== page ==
Therefore, we are advancing the development of the substance conversion process by electrochemical reaction. Although CO2 is always generated by burning fossil resources, electricity derived from renewable energy is a clean and environmentally friendly chemical process.
- Synthesis of methyl formate by electrolytic oxidation of methanol
Methyl formate is useful as a raw material for formamide. Methyl formate is produced by gas phase carbonylation of methanol, but deactivation of the catalyst is a problem. We have developed a process that allows the constant synthesis of methyl formate by the electrochemical oxidation of methanol. By devising the catalyst and electrolysis conditions, methyl formate is generated at high selectivity and at high speed even under mild reaction conditions at room temperature and pressure.
- Theme 5: Synthesis and development of nano-oxide material by precursor integration method
We are developing a new method for synthesizing oxide nanostructures, which we named the “precursor integration method”. The precursor integration method is a simple liquid phase method that does not require special equipment or harsh synthesis conditions. The precursor can be uniformly accumulated on the surface of the nanocarbon simply by dropping a solution of the oxide precursor onto the nanocarbon powder and drying it. When nanocarbon is burned and removed by heat treatment, oxide nanolayers are formed. There are various kinds of oxides that can be synthesized by the precursor integration method (SiO2, Al2O3, ZrO2, TiO2, Co2O3, NiO, Fe2O3, perovskite, ferrite, etc.). We aim to deepen the precursor integration method and make it one of the options for oxide nanomaterial synthesis method.
- Synthesis of Perovskite Nanoparticles by Precursor Assembly Method and Catalytic Utilization
Perovskite oxide (ABO3) is an attractive material that can induce various physical property changes by controlling structural strain. However, perovskite-type oxides contain multiple metal cations in their structure, so their synthesis methods are limited. “Mixing and baking (solid phase method)” is a simple and classic synthetic method, but it requires high temperature and the surface area is extremely low, so it is not suitable for catalyst use. Therefore, some soft chemical low-temperature synthesis methods have been proposed there. In low temperature soft chemical synthesis, it is important to "mix different metal cations at the molecular level in advance". We have found that high-surface-area perovskite nanomaterials can be synthesized at low temperature by performing "molecular level mixing of precursors" using the carbon surface as a synthesis site by the precursor integration method. Furthermore, it was revealed that LaCoO3 nanoparticles are extremely active in the anodic reaction of water electrolysis.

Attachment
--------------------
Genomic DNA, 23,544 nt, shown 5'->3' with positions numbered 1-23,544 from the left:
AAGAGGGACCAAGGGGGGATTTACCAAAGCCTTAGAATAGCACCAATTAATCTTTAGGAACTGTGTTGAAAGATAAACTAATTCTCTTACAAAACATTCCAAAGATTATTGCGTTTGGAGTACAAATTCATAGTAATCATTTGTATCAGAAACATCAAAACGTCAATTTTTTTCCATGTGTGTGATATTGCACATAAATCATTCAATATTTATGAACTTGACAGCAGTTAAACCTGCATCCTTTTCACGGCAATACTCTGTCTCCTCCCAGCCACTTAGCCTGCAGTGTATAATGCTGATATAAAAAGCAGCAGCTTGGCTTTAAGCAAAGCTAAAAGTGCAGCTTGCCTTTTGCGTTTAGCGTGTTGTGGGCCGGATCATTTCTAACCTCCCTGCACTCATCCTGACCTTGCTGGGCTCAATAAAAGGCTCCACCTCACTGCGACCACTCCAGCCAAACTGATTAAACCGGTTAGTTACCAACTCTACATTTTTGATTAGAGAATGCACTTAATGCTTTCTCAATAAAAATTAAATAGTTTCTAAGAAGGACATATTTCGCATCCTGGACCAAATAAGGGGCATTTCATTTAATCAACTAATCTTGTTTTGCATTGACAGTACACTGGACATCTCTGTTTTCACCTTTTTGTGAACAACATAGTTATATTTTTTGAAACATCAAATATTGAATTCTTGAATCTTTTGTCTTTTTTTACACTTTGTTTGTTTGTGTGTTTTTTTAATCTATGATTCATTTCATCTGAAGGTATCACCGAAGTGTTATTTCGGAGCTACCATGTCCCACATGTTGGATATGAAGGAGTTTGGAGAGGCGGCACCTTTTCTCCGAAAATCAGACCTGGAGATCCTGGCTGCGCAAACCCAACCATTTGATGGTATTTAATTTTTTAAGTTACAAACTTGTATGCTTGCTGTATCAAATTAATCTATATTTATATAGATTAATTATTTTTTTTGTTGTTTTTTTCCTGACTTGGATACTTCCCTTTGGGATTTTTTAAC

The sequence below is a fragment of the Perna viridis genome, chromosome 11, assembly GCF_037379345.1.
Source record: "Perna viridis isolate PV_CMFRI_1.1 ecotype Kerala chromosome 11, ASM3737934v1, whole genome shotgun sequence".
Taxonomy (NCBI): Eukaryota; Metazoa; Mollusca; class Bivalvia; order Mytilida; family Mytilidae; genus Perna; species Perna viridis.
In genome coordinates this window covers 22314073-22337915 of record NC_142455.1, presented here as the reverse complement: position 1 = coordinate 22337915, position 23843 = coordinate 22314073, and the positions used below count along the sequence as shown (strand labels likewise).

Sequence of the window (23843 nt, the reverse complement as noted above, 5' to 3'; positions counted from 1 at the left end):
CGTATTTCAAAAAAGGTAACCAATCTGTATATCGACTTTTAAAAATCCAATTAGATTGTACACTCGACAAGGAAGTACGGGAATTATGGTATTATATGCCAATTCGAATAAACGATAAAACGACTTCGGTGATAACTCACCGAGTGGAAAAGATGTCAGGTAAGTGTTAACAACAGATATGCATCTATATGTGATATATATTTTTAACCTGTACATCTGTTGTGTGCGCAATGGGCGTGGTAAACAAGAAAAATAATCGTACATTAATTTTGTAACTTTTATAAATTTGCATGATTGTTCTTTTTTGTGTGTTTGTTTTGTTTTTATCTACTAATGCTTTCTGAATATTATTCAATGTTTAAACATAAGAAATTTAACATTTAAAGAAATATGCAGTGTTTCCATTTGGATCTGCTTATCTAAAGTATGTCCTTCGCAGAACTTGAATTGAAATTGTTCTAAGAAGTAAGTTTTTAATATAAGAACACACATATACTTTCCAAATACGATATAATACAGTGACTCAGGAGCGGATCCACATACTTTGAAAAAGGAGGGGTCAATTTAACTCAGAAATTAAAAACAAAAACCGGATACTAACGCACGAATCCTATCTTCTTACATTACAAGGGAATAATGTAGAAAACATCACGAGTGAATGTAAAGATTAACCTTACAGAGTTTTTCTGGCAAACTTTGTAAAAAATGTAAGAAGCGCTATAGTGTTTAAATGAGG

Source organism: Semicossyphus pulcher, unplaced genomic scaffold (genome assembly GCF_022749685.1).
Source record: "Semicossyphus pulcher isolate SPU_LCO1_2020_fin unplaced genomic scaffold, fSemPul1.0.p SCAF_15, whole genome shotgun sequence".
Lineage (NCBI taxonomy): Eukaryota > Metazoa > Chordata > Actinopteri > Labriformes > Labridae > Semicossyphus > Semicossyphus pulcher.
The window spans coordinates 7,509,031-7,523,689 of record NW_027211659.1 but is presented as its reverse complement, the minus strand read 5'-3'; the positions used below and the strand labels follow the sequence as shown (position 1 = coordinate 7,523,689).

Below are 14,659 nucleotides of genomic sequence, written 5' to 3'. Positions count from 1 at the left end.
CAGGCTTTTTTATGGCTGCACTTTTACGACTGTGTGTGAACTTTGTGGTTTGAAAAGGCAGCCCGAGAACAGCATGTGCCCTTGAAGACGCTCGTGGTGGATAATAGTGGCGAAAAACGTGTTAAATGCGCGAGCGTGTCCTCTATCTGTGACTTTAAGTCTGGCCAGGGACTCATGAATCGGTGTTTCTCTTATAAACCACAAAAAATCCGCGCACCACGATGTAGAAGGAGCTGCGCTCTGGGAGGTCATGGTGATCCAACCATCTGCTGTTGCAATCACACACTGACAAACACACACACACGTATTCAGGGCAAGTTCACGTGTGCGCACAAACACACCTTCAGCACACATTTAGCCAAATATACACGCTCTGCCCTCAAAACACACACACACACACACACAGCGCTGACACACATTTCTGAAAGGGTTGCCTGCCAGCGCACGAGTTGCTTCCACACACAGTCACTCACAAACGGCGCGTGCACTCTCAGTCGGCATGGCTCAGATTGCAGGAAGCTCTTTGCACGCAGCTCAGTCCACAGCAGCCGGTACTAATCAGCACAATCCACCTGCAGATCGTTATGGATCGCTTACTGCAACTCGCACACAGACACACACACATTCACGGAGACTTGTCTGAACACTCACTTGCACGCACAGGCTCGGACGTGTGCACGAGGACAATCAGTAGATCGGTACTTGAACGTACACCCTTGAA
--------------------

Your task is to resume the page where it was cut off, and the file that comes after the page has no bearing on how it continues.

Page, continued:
- Effect of carbon surface functional groups on silica nanolayer synthesis
Until now, silicon tetrachloride (SiCl4) has been used as a precursor when synthesizing silica nanolayers by the precursor integration method. This is because SiCl4 is easily hydrolyzed and has the property of rapidly forming a silica layer by the progress of hydrolysis at the same time as precursor accumulation. However, SiCl4 is a substance that requires careful handling, such as generating hydrochloric acid during decomposition. Therefore, we tried to form a silica nanolayer using tetraethyl orthosilicate (TEOS), which is the most representative silicon precursor. It was clarified that the introduction of a functional group on the carbon surface promotes the hydrolysis of TEOS on the carbon surface and that a silica nanolayer can be synthesized.
- Theme 6: Development of oxidative desulfurization process of diesel fuel (Joint research theme with Al-Farabi Kazakh National University)
In recent years, air pollution caused by sulfur compounds (SOx) contained in the exhaust gas of diesel engine vehicles has been attracting attention as one of the serious environmental problems in Asian countries. In collaboration with the Kazakh National University, we are studying the desulfurization process and desulfurization catalyst for the sulfur component, which is a source of harmful substances, mainly SOx.
The mainstream desulfurization process for diesel fuel is the hydrodesulfurization process. The hydrodesulfurization reaction is carried out in the presence of hydrogen using a catalyst to carry out hydrodesulfurization and desulfurization, and removes sulfur in the form of hydrogen sulfide from the sulfur compound, leaving the carbon skeleton as it is. In this laboratory, we are conducting research on desulfurization catalysts, focusing on oxidative desulfurization reaction, with the aim of developing a desulfurization process that can be performed easily under milder conditions.